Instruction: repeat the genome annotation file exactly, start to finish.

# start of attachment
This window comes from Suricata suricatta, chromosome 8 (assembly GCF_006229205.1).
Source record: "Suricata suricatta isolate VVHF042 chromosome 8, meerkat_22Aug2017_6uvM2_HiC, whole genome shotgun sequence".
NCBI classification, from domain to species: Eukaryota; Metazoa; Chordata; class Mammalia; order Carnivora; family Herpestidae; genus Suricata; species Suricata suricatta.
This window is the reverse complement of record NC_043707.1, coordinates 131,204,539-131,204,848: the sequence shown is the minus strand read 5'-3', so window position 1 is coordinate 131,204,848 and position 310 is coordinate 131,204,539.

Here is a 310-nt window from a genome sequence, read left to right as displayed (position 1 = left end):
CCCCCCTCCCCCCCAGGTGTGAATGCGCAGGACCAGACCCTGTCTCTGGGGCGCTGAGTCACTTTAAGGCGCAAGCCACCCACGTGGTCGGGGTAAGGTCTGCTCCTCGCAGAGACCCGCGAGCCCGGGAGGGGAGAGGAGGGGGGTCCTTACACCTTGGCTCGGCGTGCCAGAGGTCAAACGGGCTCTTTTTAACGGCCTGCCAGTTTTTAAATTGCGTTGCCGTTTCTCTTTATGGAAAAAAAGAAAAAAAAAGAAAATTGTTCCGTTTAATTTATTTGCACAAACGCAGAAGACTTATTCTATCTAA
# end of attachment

This window comes from Suricata suricatta, chromosome 8 (assembly GCF_006229205.1).
Source record: "Suricata suricatta isolate VVHF042 chromosome 8, meerkat_22Aug2017_6uvM2_HiC, whole genome shotgun sequence".
NCBI classification, from domain to species: Eukaryota; Metazoa; Chordata; class Mammalia; order Carnivora; family Herpestidae; genus Suricata; species Suricata suricatta.
This window is the reverse complement of record NC_043707.1, coordinates 131,204,539-131,204,848: the sequence shown is the minus strand read 5'-3', so window position 1 is coordinate 131,204,848 and position 310 is coordinate 131,204,539.

Here is a 310-nt window from a genome sequence, read left to right as displayed (position 1 = left end):
CCCCCCTCCCCCCCAGGTGTGAATGCGCAGGACCAGACCCTGTCTCTGGGGCGCTGAGTCACTTTAAGGCGCAAGCCACCCACGTGGTCGGGGTAAGGTCTGCTCCTCGCAGAGACCCGCGAGCCCGGGAGGGGAGAGGAGGGGGGTCCTTACACCTTGGCTCGGCGTGCCAGAGGTCAAACGGGCTCTTTTTAACGGCCTGCCAGTTTTTAAATTGCGTTGCCGTTTCTCTTTATGGAAAAAAAGAAAAAAAAAGAAAATTGTTCCGTTTAATTTATTTGCACAAACGCAGAAGACTTATTCTATCTAA